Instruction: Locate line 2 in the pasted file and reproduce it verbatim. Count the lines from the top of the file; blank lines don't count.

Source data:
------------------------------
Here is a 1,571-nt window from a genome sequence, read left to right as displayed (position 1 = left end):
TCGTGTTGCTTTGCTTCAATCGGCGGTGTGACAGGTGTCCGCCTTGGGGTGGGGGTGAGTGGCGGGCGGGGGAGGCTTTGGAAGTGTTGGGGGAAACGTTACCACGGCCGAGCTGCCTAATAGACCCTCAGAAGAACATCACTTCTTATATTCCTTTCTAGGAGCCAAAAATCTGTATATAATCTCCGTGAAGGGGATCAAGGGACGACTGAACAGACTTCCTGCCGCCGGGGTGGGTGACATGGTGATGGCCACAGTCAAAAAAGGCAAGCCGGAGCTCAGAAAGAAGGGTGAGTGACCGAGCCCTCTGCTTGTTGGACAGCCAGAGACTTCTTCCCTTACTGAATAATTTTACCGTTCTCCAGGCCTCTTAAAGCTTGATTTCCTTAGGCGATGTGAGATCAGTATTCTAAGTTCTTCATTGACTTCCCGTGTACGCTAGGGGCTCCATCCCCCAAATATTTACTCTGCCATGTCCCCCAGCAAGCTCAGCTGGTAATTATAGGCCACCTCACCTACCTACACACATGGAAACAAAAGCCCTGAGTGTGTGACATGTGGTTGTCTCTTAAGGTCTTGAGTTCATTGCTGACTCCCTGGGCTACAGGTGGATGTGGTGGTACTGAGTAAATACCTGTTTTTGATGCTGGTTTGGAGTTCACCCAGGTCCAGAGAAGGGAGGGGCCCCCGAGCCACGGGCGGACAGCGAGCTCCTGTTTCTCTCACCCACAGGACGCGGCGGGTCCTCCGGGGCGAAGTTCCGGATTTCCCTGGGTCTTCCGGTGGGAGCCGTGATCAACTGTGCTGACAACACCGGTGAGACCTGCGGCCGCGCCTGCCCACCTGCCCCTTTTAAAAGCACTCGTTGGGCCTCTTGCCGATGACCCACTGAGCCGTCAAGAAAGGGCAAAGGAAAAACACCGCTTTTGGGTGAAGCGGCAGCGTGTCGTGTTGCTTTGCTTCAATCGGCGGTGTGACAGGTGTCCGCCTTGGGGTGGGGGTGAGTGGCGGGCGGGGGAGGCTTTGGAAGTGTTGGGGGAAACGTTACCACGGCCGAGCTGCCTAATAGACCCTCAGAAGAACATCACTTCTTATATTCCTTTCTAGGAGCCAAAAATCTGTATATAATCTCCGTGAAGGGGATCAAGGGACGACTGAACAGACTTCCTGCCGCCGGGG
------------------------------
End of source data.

TCGTGTTGCTTTGCTTCAATCGGCGGTGTGACAGGTGTCCGCCTTGGGGTGGGGGTGAGTGGCGGGCGGGGGAGGCTTTGGAAGTGTTGGGGGAAACGTTACCACGGCCGAGCTGCCTAATAGACCCTCAGAAGAACATCACTTCTTATATTCCTTTCTAGGAGCCAAAAATCTGTATATAATCTCCGTGAAGGGGATCAAGGGACGACTGAACAGACTTCCTGCCGCCGGGGTGGGTGACATGGTGATGGCCACAGTCAAAAAAGGCAAGCCGGAGCTCAGAAAGAAGGGTGAGTGACCGAGCCCTCTGCTTGTTGGACAGCCAGAGACTTCTTCCCTTACTGAATAATTTTACCGTTCTCCAGGCCTCTTAAAGCTTGATTTCCTTAGGCGATGTGAGATCAGTATTCTAAGTTCTTCATTGACTTCCCGTGTACGCTAGGGGCTCCATCCCCCAAATATTTACTCTGCCATGTCCCCCAGCAAGCTCAGCTGGTAATTATAGGCCACCTCACCTACCTACACACATGGAAACAAAAGCCCTGAGTGTGTGACATGTGGTTGTCTCTTAAGGTCTTGAGTTCATTGCTGACTCCCTGGGCTACAGGTGGATGTGGTGGTACTGAGTAAATACCTGTTTTTGATGCTGGTTTGGAGTTCACCCAGGTCCAGAGAAGGGAGGGGCCCCCGAGCCACGGGCGGACAGCGAGCTCCTGTTTCTCTCACCCACAGGACGCGGCGGGTCCTCCGGGGCGAAGTTCCGGATTTCCCTGGGTCTTCCGGTGGGAGCCGTGATCAACTGTGCTGACAACACCGGTGAGACCTGCGGCCGCGCCTGCCCACCTGCCCCTTTTAAAAGCACTCGTTGGGCCTCTTGCCGATGACCCACTGAGCCGTCAAGAAAGGGCAAAGGAAAAACACCGCTTTTGGGTGAAGCGGCAGCGTGTCGTGTTGCTTTGCTTCAATCGGCGGTGTGACAGGTGTCCGCCTTGGGGTGGGGGTGAGTGGCGGGCGGGGGAGGCTTTGGAAGTGTTGGGGGAAACGTTACCACGGCCGAGCTGCCTAATAGACCCTCAGAAGAACATCACTTCTTATATTCCTTTCTAGGAGCCAAAAATCTGTATATAATCTCCGTGAAGGGGATCAAGGGACGACTGAACAGACTTCCTGCCGCCGGGG